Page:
At halftime of the March 13 Seattle-New York game, the new name was announced to the crowd of 11,035. It was received, according to former Oregon Journal Sports Editor George Pasero, with less than enthusiastic response including a spattering of boos. ?It really wasn?t very popular when fans first heard it, but of course we all know that changed,? Glickman remembers. Newspaper concerns about the Trail Blazers name (?How would it ever fit in a headline, etc.?) quickly evaporated. And, within a few years, the Blazers (or Trail Blazers) became a household word in Portland, and within seven years worldwide, as ?Go Blazers? and ?Blazermania? became bywords when the city gained a major world championship in its first try.

Additional thoughts: The Trail Blazers name was unique in professional sports. No other major professional or college sports teams at the time used either the Blazers or Trail Blazers nickname. The name, as Glickman noted at the time, ?reflect both the ruggedness of the Pacific Northwest and the start of a major league era in our state.? Trail Blazers (or, more properly trailblazers) is defined by Webster as ?One that blazes a trail to guide others: A pathfinder: A pioneer.? The actual name came from a practice by explorers making paths through forests and marking the paths by chopping a white ?blaze? in trees? bark so others could follow. The term ?trailblazing? has been associated today with others on the cutting edge of discovery such as space exploration, science, medicine, techology and so on. There was absolutely no connection between the name and that of the 92nd Infantry ?Trailblazer? Division that trained at Camp Adair in Corvallis and fought its way through Europe during World War II.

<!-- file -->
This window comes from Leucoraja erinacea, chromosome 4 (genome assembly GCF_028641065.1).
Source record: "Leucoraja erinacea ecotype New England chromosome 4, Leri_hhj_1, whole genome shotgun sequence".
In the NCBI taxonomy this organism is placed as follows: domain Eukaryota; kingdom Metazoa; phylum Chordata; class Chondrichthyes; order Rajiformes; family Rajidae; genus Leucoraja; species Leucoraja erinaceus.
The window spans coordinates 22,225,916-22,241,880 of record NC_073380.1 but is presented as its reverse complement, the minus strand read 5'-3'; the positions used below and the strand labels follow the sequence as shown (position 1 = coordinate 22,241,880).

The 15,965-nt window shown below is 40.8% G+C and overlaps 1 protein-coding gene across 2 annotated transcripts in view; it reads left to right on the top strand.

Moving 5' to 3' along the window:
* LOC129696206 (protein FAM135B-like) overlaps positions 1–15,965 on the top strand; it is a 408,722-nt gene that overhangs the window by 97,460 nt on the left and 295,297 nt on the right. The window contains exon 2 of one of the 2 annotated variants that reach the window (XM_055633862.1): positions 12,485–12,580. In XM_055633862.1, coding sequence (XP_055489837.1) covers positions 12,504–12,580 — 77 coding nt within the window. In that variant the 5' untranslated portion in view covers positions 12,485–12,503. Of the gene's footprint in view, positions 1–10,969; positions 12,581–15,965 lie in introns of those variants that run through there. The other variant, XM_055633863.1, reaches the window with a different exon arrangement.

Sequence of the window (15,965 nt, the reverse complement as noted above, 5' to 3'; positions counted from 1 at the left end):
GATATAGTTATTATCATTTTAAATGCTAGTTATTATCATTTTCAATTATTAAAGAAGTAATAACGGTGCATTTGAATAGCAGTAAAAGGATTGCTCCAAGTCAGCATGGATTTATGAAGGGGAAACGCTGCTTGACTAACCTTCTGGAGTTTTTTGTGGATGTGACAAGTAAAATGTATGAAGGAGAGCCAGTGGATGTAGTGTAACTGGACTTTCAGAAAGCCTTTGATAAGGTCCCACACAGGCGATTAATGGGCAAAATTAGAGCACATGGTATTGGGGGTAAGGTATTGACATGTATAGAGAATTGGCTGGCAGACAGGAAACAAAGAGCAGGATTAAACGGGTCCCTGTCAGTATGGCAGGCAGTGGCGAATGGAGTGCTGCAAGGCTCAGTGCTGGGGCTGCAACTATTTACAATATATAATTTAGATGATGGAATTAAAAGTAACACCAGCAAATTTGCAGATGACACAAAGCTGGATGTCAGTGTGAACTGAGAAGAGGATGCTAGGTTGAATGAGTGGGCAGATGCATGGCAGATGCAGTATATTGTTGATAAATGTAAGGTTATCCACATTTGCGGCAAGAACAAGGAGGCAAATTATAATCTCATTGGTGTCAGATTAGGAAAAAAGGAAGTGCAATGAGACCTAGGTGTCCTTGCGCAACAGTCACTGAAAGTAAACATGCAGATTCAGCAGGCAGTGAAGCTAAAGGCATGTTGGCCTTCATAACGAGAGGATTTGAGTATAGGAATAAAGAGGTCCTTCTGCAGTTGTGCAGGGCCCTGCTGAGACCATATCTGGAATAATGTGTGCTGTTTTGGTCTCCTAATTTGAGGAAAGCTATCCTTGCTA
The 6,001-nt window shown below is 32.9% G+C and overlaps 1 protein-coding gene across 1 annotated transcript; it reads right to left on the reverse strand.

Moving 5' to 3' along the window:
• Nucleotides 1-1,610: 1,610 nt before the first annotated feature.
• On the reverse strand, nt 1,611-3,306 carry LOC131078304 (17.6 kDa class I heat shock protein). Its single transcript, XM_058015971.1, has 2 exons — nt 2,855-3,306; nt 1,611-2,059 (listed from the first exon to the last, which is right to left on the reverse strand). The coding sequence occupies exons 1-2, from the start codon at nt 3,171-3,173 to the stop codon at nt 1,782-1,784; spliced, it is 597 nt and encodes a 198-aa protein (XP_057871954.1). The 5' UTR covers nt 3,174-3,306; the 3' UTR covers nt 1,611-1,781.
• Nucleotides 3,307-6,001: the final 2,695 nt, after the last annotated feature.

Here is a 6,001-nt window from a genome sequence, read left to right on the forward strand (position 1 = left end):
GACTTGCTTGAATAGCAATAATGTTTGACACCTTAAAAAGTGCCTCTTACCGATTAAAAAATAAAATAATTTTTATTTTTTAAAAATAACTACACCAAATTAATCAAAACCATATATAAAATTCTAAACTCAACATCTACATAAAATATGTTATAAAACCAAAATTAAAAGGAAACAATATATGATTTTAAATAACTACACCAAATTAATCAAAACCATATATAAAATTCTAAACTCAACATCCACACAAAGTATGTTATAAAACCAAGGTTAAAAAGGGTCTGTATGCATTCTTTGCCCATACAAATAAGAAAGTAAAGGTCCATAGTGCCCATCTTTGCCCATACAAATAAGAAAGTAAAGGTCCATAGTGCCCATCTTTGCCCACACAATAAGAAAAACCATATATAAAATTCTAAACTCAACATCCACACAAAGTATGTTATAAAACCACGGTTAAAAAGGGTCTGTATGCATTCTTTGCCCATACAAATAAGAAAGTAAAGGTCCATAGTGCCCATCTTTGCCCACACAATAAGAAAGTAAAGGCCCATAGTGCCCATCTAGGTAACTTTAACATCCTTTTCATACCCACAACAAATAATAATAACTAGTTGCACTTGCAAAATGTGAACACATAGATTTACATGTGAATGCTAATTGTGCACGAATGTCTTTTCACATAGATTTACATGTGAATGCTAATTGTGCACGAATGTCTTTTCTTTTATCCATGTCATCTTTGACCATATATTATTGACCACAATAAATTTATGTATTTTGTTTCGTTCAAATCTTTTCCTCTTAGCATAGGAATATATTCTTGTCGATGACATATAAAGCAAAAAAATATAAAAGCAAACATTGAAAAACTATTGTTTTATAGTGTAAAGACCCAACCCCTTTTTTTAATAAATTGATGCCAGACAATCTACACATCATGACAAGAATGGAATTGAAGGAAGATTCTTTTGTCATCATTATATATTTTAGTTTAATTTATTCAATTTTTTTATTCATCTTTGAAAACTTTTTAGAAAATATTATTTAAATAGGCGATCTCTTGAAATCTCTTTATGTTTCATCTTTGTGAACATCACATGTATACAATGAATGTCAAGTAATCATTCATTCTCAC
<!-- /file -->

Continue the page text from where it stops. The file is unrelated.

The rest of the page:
The Pinwheel Logo

It was designed by a cousin of Harry?s, Frank Glickman of Boston. It simply is a modern graphic interpretation of five basketball players from one side going against five players from the other and rotating around a center circle in a pinwheel kind of motion. Nothing else. The original ?pinwheel,? in use as the team?s logo for two decades, was straight vertical in orientation. It was modernized in the mid-1990s to have a forward ?slant? then given an even more modern upgrade with the new ?heritage? interpretation released in 2002.

I still want to call them the Quail Blasters!

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Great name, silly corporate logo.

It would be more fitting for a telecommunications company than a basketball club.

I always thought it would fit a lumber company...

But the logo does hold up now as well as it did when introduced in 1970. That's all that matters.

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Great name, silly corporate logo.

What are you talking about. It's simple and iconic: if you follow basketball in the least, you know the interlocking swirly lines represent the Trail Blazers. Classic look that endured the Cartoon 90s.

Agreed. It may not be the best representation of a "Trail Blazer", but even through some modifications, it has stood the test of time, and most people (at least sports fans) instantly recognize what team it represents even without the wordmark. I liken it to the Flyers logo in hockey. Same thing.

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the 10 lines binding together show motion, and the 5 silver represent the 5 players on the court on one team, and the 5 red represent the other 5 players on the other team. i remember reading that when they updated their logo a few years back...

and yup, that is in fact the astoundingly simple answer to the mystery :P i know one thing, you can take one glance and tell whose logo it is